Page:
On occasion he was stopped and questioned by the secret fascist police, but since he was high profile – the equivalent of Chris Froome or Bradley Wiggins meandering solo on their bikes around rural areas in the UK – most were hesitant to thoroughly search him and his bike, fearing possible repercussions.
He asked that it not be touched as to disrupt his aerodynamic set-up, thus never revealing the real mission of his long rides.
Not only did Bartali deliver documents, but he harboured his Jewish friend Giacomo Goldenberg and his family in his home with his wife. It was risky business – anyone caught doing such a thing would be killed, as the Oscar-winning film JoJo Rabbit demonstrated.
Gino the Pious
“To win the Giro-Tour double is the Holy Grail for stage racers. Very few achieve it and it goes without saying that those who do are freakishly talented,” Bradley Wiggins, the 2012 Tour de France winner once wrote, and Bartali – or Gino the Pious as he was nicknamed – fits that mould perfectly.
All of those rides spanning hundreds of miles stood him in good stead for when the war was over and bike racing was back, though he was now much older, perhaps past his peak.
However, Bartali remains the only rider to win two Tours de France 10 years apart – either side of the war. In 1948, he won his second of La Grande Boucle by 26 minutes and 16 seconds.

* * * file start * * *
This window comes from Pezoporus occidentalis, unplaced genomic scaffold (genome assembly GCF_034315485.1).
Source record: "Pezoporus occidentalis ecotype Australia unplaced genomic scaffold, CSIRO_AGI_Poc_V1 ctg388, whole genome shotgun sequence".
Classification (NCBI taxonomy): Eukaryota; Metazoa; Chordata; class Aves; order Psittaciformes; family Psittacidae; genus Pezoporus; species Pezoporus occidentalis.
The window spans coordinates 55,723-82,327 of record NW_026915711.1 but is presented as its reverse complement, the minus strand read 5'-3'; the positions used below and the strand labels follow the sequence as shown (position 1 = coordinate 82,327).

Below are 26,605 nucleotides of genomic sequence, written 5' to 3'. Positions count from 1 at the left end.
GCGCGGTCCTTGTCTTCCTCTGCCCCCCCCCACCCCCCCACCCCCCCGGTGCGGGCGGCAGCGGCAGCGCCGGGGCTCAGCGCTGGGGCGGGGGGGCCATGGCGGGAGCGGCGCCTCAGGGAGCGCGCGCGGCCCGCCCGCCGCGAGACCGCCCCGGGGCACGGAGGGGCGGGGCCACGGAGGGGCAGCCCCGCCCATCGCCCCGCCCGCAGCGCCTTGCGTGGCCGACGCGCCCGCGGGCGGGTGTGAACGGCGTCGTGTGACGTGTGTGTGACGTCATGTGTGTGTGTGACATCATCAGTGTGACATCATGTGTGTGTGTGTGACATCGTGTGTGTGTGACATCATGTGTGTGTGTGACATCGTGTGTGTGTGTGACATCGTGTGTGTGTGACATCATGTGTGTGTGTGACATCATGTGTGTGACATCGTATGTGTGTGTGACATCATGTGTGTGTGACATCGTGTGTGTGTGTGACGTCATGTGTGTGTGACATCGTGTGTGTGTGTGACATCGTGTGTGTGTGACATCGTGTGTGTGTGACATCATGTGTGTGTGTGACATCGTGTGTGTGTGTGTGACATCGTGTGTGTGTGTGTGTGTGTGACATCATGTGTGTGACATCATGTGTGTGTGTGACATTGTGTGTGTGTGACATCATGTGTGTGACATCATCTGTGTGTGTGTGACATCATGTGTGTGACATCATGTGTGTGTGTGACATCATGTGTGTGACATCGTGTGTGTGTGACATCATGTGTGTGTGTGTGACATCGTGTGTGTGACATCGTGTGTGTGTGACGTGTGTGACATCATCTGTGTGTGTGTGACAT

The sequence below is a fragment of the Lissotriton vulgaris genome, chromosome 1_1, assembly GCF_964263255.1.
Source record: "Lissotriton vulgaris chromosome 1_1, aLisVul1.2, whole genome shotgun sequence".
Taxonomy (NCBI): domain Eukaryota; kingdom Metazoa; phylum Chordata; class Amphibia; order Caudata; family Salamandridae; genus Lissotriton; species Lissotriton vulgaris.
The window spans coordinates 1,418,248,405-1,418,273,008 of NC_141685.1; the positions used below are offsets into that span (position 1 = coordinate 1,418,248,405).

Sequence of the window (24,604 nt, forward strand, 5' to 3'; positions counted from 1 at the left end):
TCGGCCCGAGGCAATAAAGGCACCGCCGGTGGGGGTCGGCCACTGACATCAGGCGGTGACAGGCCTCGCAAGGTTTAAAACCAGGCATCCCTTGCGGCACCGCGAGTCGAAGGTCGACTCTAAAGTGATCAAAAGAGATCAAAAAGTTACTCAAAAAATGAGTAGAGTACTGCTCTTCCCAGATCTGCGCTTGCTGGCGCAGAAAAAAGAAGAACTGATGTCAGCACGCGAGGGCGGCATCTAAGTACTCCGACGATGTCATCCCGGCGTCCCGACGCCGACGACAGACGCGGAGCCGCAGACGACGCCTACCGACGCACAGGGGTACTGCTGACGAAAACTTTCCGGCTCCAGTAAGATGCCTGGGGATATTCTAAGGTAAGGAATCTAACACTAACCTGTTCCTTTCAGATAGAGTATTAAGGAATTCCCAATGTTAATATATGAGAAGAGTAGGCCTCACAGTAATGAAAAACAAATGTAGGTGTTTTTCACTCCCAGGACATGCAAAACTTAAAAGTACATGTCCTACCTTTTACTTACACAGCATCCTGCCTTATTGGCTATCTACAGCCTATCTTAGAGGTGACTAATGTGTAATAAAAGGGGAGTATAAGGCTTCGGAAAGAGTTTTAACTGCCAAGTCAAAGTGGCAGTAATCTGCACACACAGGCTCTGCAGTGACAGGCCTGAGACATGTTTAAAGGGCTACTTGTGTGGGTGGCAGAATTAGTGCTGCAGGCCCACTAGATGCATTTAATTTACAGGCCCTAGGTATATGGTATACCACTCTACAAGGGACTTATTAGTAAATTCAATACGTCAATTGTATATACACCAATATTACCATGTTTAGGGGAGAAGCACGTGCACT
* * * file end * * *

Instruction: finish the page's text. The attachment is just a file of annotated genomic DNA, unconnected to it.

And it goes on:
As the Italian people had long suffered through fascism, a world war and a time of political unrest following the death of Mussolini, their hero was back. Triumphing in France was thought to be the morale boost the country needed, with historians claiming it averted a civil war.
Racing continued, and Coppi, now 10 years older and closer to his peak long after returning from Africa as a British prisoner of war, was gathering as much fame as Bartali with their rivalry. As told to The New York Times in 2009: “In Italy the rivalry of Coppi-Bartali is a religion… your heart is either with one or the other.”
“You learn about them at home, at school. They are more famous than almost everyone in Italian history because they gave the country hope.”
Their rivalry became so strong, in the same year as Bartali’s successful post-war Tour, the pair represented Italy at the World Championships in Holland.
It’s reported that both were determined to not let the other win. They fiercely marked one another and despite being two of the greatest cyclists in the world at the time, they did not follow the breakaway group and Briek Schotte of Belgium won. The two did not finish, and were reprimanded by team managers, and various miffed sponsors.
Coppi went on to win a total of five Giro d’Italia and two Tours, but died in January 1960 after contracting malaria. However, in 2002, the GoBonus reported Italian authorities were looking into claims that Coppi was poisoned. The case remains a mystery.
“You must do good, but you must not talk about it. If you talk about it you’re taking advantage of others’ misfortunes for your own gain.” Late into his life, Bartali finally detailed to his son the feat he had undertaken during the war which had been a secret until then. He even urged Andrea to continue to keep the information under wraps.
Today, to prevent the spread of the coronavirus, Italians sing from balconies in locked-down homes to keep morale up. In the UK we stand on doorsteps applauding our key workers.
Bartali wanted to be remembered for his sporting career on his bike, but when asked about his wartime excursions, he used to say: “I did the only thing I was good at, I cycled.”
Sometimes, that’s enough.